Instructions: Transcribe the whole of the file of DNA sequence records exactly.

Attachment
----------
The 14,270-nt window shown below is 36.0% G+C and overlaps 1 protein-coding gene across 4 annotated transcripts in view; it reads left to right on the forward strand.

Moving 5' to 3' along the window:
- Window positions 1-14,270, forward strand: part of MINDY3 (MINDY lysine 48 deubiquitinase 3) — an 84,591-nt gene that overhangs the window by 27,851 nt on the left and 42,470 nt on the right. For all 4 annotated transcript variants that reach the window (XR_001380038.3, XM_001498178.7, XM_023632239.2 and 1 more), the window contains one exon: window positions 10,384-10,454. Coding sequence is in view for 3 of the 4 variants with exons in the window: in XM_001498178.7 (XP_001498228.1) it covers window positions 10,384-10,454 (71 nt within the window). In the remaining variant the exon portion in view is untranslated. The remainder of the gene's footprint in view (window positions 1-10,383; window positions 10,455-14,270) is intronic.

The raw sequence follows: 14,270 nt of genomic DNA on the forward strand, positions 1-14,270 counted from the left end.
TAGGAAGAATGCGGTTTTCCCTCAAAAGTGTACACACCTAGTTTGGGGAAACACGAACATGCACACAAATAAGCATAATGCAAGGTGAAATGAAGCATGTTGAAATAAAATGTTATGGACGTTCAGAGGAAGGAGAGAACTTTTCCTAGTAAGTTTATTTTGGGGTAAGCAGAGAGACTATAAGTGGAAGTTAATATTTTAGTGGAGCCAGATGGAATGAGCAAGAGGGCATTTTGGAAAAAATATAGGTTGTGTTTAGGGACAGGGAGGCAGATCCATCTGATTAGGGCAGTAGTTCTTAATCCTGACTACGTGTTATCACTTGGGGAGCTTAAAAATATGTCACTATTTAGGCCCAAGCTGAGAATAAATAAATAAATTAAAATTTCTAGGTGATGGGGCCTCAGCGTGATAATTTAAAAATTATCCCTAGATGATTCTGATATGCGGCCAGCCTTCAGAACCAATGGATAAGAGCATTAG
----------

The 14,270-nt window shown below is 36.0% G+C and overlaps 1 protein-coding gene across 4 annotated transcripts in view; it reads left to right on the forward strand.

Moving 5' to 3' along the window:
- Window positions 1-14,270, forward strand: part of MINDY3 (MINDY lysine 48 deubiquitinase 3) — an 84,591-nt gene that overhangs the window by 27,851 nt on the left and 42,470 nt on the right. For all 4 annotated transcript variants that reach the window (XR_001380038.3, XM_001498178.7, XM_023632239.2 and 1 more), the window contains one exon: window positions 10,384-10,454. Coding sequence is in view for 3 of the 4 variants with exons in the window: in XM_001498178.7 (XP_001498228.1) it covers window positions 10,384-10,454 (71 nt within the window). In the remaining variant the exon portion in view is untranslated. The remainder of the gene's footprint in view (window positions 1-10,383; window positions 10,455-14,270) is intronic.

The raw sequence follows: 14,270 nt of genomic DNA on the forward strand, positions 1-14,270 counted from the left end.
TAGGAAGAATGCGGTTTTCCCTCAAAAGTGTACACACCTAGTTTGGGGAAACACGAACATGCACACAAATAAGCATAATGCAAGGTGAAATGAAGCATGTTGAAATAAAATGTTATGGACGTTCAGAGGAAGGAGAGAACTTTTCCTAGTAAGTTTATTTTGGGGTAAGCAGAGAGACTATAAGTGGAAGTTAATATTTTAGTGGAGCCAGATGGAATGAGCAAGAGGGCATTTTGGAAAAAATATAGGTTGTGTTTAGGGACAGGGAGGCAGATCCATCTGATTAGGGCAGTAGTTCTTAATCCTGACTACGTGTTATCACTTGGGGAGCTTAAAAATATGTCACTATTTAGGCCCAAGCTGAGAATAAATAAATAAATTAAAATTTCTAGGTGATGGGGCCTCAGCGTGATAATTTAAAAATTATCCCTAGATGATTCTGATATGCGGCCAGCCTTCAGAACCAATGGATAAGAGCATTAG